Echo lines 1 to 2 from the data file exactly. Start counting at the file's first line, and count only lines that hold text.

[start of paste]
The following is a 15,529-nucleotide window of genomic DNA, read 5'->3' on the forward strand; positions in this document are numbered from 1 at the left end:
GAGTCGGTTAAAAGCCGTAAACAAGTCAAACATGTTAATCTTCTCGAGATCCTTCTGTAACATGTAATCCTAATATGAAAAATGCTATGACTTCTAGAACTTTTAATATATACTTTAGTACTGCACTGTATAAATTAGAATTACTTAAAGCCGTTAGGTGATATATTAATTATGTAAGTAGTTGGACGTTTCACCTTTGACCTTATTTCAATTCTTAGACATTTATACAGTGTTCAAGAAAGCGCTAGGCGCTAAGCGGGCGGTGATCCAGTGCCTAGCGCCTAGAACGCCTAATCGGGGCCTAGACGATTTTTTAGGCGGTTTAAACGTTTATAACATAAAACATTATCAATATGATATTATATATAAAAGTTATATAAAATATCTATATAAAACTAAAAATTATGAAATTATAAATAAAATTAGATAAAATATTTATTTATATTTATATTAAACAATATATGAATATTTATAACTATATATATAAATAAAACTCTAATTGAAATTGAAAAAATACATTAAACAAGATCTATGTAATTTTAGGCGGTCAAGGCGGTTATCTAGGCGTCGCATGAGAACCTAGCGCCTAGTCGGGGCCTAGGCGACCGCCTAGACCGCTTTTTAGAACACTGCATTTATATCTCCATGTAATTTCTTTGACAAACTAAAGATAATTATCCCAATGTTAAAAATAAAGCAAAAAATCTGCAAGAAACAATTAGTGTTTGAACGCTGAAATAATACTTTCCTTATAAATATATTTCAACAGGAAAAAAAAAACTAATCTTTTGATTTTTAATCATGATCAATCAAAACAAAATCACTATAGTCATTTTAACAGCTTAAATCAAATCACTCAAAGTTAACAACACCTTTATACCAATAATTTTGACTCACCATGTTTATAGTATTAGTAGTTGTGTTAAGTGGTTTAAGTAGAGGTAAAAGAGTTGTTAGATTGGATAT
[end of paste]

The following is a 15,529-nucleotide window of genomic DNA, read 5'->3' on the forward strand; positions in this document are numbered from 1 at the left end:
GAGTCGGTTAAAAGCCGTAAACAAGTCAAACATGTTAATCTTCTCGAGATCCTTCTGTAACATGTAATCCTAATATGAAAAATGCTATGACTTCTAGAACTTTTAATATATACTTTAGTACTGCACTGTATAAATTAGAATTACTTAAAGCCGTTAGGTGATATATTAATTATGTAAGTAGTTGGACGTTTCACCTTTGACCTTATTTCAATTCTTAGACATTTATACAGTGTTCAAGAAAGCGCTAGGCGCTAAGCGGGCGGTGATCCAGTGCCTAGCGCCTAGAACGCCTAATCGGGGCCTAGACGATTTTTTAGGCGGTTTAAACGTTTATAACATAAAACATTATCAATATGATATTATATATAAAAGTTATATAAAATATCTATATAAAACTAAAAATTATGAAATTATAAATAAAATTAGATAAAATATTTATTTATATTTATATTAAACAATATATGAATATTTATAACTATATATATAAATAAAACTCTAATTGAAATTGAAAAAATACATTAAACAAGATCTATGTAATTTTAGGCGGTCAAGGCGGTTATCTAGGCGTCGCATGAGAACCTAGCGCCTAGTCGGGGCCTAGGCGACCGCCTAGACCGCTTTTTAGAACACTGCATTTATATCTCCATGTAATTTCTTTGACAAACTAAAGATAATTATCCCAATGTTAAAAATAAAGCAAAAAATCTGCAAGAAACAATTAGTGTTTGAACGCTGAAATAATACTTTCCTTATAAATATATTTCAACAGGAAAAAAAAAACTAATCTTTTGATTTTTAATCATGATCAATCAAAACAAAATCACTATAGTCATTTTAACAGCTTAAATCAAATCACTCAAAGTTAACAACACCTTTATACCAATAATTTTGACTCACCATGTTTATAGTATTAGTAGTTGTGTTAAGTGGTTTAAGTAGAGGTAAAAGAGTTGTTAGATTGGATAT